• Avoid stimulants, like caffeine and nicotine, before bed


Discover more ways to improve your sleep quality and wake up feeling energised here.


Take daytime naps

For many people with narcolepsy, a short nap – no longer than 15-20 minutes – can be refreshing, improving alertness and productivity. Be careful not to nap for too long however, as it can make it harder to fall asleep at night. Try scheduling in a brief nap when you feel sleepiest during the day.


Stay active

Sedentary activities can make you drowsy and sluggish — and this is especially true for those with narcolepsy. Make time for physical activity every day.  Even a brief walk can improve productivity and alertness.

Avoid heavy meals and sedating medication
Certain medications, including those used for depression, anxiety, allergies, and seizures, can exacerbate sleepiness. Heavy meals can have a similarly lethargic effect, so you may want to reduce your portion size.


Medication

If your symptoms are more severe, you should discuss the option of medication with your GP. Sometimes your doctor may prescribe a stimulant (dexamphetamine, modafinil, methylphenidate or pitolisant) or antidepressants.

Narcolepsy can impact many aspects of daily life — employment, education, relationships, emotional health, and even your ability to drive. But while there isn’t a cure for narcolepsy, the aforementioned strategies should help you manage symptoms and allow you to lead a full life.

To learn more about improving your sleep quality, explore the rest of our sleep health hub.
 



References:

  1. Sleepfoundation.org. What is Narcolepsy? - National Sleep Foundation. Available online: https://www.sleepfoundation.org/narcolepsy/what-narcolepsy

  2. Narcolepsy.org.uk. How is narcolepsy diagnosed? - Narcolepsy UK. Available online: https://www.narcolepsy.org.uk/resources/how-narcolepsy-diagnosed

  3. Narcolepsy.org.uk. What is narcolepsy? - Narcolepsy UK. Available online: https://www.narcolepsy.org.uk/resources/what-narcolepsy The Sleep Council. What is Narcolepsy? - The Sleep Council Available online: https://sleepcouncil.org.uk/sleep-hub/narcolepsy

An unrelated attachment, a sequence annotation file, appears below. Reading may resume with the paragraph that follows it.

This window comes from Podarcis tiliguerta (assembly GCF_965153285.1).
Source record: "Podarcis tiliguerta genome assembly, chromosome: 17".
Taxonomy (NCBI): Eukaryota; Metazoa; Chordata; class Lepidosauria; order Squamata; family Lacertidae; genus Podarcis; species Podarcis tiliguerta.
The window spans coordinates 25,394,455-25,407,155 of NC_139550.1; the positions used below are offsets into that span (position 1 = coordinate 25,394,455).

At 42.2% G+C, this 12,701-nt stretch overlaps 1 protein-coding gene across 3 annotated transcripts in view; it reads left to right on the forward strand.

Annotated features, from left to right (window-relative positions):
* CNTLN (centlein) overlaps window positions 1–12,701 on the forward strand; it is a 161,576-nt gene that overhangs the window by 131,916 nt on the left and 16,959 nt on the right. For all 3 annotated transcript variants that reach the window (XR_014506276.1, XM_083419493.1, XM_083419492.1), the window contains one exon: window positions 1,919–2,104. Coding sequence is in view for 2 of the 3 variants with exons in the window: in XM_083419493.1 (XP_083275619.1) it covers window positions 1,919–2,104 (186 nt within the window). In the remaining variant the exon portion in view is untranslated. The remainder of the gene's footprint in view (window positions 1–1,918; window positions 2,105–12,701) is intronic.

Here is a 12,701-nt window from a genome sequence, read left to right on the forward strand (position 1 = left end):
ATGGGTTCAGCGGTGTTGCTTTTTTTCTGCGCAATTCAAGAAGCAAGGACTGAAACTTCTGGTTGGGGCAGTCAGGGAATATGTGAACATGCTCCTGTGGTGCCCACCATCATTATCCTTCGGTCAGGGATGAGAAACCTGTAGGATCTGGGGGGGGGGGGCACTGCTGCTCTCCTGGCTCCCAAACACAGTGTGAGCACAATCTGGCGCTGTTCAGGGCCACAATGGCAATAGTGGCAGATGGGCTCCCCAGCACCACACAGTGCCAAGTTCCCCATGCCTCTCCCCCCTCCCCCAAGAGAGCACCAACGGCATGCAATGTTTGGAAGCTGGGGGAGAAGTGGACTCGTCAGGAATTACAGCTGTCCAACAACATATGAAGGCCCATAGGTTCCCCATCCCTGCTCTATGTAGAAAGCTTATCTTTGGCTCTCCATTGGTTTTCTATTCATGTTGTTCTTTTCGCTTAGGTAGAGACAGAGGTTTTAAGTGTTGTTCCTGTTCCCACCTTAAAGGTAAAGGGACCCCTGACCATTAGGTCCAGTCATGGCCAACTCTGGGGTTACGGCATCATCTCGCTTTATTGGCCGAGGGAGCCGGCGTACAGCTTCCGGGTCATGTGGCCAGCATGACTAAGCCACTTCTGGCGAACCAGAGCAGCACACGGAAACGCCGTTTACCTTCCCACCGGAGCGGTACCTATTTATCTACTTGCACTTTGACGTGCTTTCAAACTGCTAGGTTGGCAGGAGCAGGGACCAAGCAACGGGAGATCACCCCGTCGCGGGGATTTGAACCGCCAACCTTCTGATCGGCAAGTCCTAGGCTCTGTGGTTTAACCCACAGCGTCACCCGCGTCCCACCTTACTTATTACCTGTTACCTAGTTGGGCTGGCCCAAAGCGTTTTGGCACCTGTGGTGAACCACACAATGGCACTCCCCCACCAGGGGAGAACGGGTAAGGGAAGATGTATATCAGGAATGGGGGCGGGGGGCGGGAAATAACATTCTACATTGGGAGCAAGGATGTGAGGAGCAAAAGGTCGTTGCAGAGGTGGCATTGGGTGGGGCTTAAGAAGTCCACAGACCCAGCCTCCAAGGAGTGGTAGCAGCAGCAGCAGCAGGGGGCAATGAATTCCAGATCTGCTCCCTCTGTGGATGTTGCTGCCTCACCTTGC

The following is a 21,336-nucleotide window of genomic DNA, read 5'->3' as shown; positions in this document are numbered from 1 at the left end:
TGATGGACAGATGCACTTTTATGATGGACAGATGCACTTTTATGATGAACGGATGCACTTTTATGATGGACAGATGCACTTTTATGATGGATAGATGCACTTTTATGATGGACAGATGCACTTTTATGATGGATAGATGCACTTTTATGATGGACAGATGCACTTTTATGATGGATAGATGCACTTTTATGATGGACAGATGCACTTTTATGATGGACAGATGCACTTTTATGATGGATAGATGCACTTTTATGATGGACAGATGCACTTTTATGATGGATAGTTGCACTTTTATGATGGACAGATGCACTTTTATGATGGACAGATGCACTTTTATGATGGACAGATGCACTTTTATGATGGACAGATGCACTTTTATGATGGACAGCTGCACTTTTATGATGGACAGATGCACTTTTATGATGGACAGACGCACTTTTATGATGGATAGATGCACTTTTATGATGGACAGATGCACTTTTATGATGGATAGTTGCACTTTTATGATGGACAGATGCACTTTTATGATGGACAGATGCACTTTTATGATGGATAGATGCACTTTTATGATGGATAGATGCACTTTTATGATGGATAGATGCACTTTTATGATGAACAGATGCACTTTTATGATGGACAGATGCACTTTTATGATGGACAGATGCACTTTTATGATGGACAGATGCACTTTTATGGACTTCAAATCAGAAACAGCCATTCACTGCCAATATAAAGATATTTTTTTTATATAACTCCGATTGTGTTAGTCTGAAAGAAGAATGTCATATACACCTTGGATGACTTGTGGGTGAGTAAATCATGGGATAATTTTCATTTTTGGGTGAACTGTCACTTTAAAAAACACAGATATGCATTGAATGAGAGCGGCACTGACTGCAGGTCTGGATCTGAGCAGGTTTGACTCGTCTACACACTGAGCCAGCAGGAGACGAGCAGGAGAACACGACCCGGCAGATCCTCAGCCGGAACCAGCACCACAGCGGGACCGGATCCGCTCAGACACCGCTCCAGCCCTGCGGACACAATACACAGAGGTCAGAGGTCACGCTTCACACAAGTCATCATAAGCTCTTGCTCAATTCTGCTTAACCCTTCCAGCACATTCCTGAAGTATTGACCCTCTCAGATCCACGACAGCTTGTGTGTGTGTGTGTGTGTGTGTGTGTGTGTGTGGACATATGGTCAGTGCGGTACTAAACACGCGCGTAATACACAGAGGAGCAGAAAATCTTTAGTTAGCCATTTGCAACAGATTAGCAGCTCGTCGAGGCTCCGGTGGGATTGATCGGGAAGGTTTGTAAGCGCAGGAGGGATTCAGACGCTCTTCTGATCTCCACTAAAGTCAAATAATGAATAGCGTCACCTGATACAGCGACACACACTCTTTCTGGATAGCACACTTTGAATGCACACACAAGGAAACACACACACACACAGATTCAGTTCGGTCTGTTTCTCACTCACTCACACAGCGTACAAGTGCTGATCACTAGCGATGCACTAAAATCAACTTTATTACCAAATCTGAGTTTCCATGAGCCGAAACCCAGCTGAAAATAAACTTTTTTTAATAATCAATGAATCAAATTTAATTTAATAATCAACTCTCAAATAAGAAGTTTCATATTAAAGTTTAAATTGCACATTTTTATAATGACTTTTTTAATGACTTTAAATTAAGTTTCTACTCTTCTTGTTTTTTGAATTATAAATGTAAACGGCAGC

4. Sleepfoundation.org. Excessive Daytime Sleepiness - National Sleep Foundation. Available online: https://www.sleepfoundation.org/narcolepsy/symptoms/excessive-daytime-sleepiness

  5. Sleepfoundation.org. Cataplexy - National Sleep Foundation. Available online: https://www.sleepfoundation.org/narcolepsy/symptoms/cataplexy

  6. Narcolepsy.org.uk. Cataplexy - Narcolepsy UK. Available online: https://www.narcolepsy.org.uk/resources/cataplexy

  7. , , , , & Sensed presence as a correlate of sleep paralysis distress, social anxiety and waking state social imagery. Consciousness and Cognition. 17(1), 49-63.

  8. Healthysleep.med.harvard.edu. Symptoms - Narcolepsy. Available online: http://healthysleep.med.harvard.edu/narcolepsy/what-is-narcolepsy/narcolepsy_symptoms#Hallucinations

  9. Ninds.nih.gov. Narcolepsy Fact Sheet - National Institute of Neurological Disorders and Stroke. Available online: https://www.ninds.nih.gov/Disorders/Patient-Caregiver-Education/Fact-Sheets/Narcolepsy-Fact-Sheet [Accessed 3 Sep. 2019].

  10. nhs.uk. Narcolepsy - Symptoms. Available online: https://www.ninds.nih.gov/Disorders/Patient-Caregiver-Education/Fact-Sheets/Narcolepsy-Fact-Sheet [Accessed 3 Sep. 2019].

  11. Ninds.nih.gov. Narcolepsy Fact Sheet - National Institute of Neurological Disorders and Stroke. Available online: https://www.ninds.nih.gov/Disorders/Patient-Caregiver-Education/Fact-Sheets/Narcolepsy-Fact-Sheet

  12. Ninds.nih.gov. Narcolepsy Fact Sheet - National Institute of Neurological Disorders and Stroke. Available online: https://www.ninds.nih.gov/Disorders/Patient-Caregiver-Education/Fact-Sheets/Narcolepsy-Fact-Sheet

  13. nhs.uk. Narcolepsy - Causes. Available online: https://www.nhs.uk/conditions/narcolepsy/causes

  14. Healthysleep.med.harvard.edu. Self-Care - Narcolepsy. Available online: http://healthysleep.med.harvard.edu/narcolepsy/treating-narcolepsy/self-care

   

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Our Author - Olivia Salter

Olivia

Olivia Salter has always been an avid health nut. After graduating from the University of Bristol, she began working for a nutritional consultancy where she discovered her passion for all things wellness-related. There, she executed much of the company’s content marketing strategy and found her niche in health writing, publishing articles in Women’s Health, Mind Body Green, Thrive and Psychologies.